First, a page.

AN EXAMINATION OF SELECTIVE FEEDING AND MOLECULAR RECOGNITION IN THE CILIATE, TETRAHYMENA PYRIFORMIS Ehrenberg, 1830
In amoeboid cells, food particles are engulfed only after receptors on the phagocytic cell’s membrane bind to ligands on a particle’s surface. Ciliates also feed via phagocytosis, but instead of enveloping particles the way amoebae do, ciliates take up particles through a complex, permanent, funnel-shaped feeding apparatus. It is unclear whether receptor-ligand interactions are needed to trigger the process. If ciliates were shown to prefer certain particles over others, based on the particles’ surface properties, then receptor-ligand interactions would likely play a role in phagocytosis. The literature includes few reports of such selectivity in ciliates. To further investigate this issue, we chose to study feeding selectivity in the ciliate Tetrahymena pyriformis Ehrenberg, 1830. We fed Tetrahymena mixtures of orange and green fluorescent, 3 μm, latex beads at two concentrations in which one type of bead was coated with bovine serum albumin through passive adsorption (BSA; 8–13 μg protein/mg beads). Authors were unaware of which beads were coated while collecting data. Treatment groups included the results of 12–16 trials. We found no evidence of a preference for either coated or uncoated beads at either concentration (coated vs. not coated, P = 0.131; bead concentration, P = 0.866; interaction, P = 0.294). In contrast, others have reported that T. pyriformis feeds more rapidly on BSA-coated beads than uncoated ones. We also found no trend toward the development of a preference as cells acquired more beads over time. The literature indicates that two species of nanoflagellates develop such a preference. Although we cannot rule out the possibility that Tetrahymena feeds selectively, we did not find convincing evidence of such selectivity when T. pyriformis is given a choice between uncoated beads and those coated with BSA. Our results failed to demonstrate a role for molecular recognition when Tetrahymena engages in phagocytosis.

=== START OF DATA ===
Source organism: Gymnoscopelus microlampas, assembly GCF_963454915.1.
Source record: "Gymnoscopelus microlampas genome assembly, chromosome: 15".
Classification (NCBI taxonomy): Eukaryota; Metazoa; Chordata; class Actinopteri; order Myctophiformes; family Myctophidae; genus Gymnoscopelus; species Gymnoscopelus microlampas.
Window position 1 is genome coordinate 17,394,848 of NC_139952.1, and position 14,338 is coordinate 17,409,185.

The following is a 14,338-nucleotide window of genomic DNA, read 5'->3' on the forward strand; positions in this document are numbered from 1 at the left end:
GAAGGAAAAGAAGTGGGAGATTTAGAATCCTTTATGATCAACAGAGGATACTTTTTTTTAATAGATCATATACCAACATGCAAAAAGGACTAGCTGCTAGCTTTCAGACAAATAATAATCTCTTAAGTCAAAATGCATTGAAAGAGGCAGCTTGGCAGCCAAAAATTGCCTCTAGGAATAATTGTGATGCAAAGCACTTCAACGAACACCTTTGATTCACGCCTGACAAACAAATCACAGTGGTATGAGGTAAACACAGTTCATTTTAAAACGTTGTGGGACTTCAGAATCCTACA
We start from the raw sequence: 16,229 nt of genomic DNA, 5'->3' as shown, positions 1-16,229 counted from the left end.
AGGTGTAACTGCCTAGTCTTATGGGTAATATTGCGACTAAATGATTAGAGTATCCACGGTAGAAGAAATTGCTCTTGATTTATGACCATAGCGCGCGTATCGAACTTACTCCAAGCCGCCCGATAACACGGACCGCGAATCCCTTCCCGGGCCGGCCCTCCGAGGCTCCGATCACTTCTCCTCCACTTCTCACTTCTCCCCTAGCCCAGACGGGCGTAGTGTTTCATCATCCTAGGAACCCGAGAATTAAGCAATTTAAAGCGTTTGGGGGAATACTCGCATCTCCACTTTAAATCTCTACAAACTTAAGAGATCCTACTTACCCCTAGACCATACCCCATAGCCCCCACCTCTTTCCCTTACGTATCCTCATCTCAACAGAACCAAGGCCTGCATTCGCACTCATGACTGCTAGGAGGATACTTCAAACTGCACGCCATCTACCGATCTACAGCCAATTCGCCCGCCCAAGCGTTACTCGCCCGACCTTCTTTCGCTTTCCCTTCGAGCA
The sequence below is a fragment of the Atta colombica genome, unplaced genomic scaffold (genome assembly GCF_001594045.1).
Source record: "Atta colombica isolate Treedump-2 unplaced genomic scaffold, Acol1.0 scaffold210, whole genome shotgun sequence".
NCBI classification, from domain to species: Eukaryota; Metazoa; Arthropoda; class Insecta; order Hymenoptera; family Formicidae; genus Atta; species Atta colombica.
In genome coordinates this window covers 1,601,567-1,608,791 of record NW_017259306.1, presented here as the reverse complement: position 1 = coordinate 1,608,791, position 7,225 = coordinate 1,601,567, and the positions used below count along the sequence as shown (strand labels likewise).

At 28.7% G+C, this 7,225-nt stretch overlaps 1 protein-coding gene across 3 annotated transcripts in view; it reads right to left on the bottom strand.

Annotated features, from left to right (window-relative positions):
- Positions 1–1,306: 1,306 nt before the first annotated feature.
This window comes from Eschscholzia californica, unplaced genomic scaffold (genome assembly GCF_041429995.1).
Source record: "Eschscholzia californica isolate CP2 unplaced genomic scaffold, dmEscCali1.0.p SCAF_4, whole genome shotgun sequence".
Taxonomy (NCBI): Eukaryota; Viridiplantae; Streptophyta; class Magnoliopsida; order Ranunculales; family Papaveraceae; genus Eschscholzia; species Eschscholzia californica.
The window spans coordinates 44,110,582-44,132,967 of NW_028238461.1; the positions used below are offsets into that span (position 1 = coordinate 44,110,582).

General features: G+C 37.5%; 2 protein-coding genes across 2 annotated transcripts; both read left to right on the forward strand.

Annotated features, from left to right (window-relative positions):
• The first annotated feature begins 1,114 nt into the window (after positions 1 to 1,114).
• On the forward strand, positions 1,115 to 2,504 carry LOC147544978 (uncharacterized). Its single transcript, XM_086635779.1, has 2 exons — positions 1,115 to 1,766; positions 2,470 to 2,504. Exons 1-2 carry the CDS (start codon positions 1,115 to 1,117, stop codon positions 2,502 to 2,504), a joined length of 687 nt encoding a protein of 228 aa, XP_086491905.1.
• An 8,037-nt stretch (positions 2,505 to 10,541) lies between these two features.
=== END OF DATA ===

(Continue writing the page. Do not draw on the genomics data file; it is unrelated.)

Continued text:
Menta, Blaise W.; Kirby, Ashley E.; and Corotto, Frank S.
"AN EXAMINATION OF SELECTIVE FEEDING AND MOLECULAR RECOGNITION IN THE CILIATE, TETRAHYMENA PYRIFORMIS Ehrenberg, 1830,"
Georgia Journal of Science, Vol. 75, No. 1, Article 37.
Available at: http://digitalcommons.gaacademy.org/gjs/vol75/iss1/37
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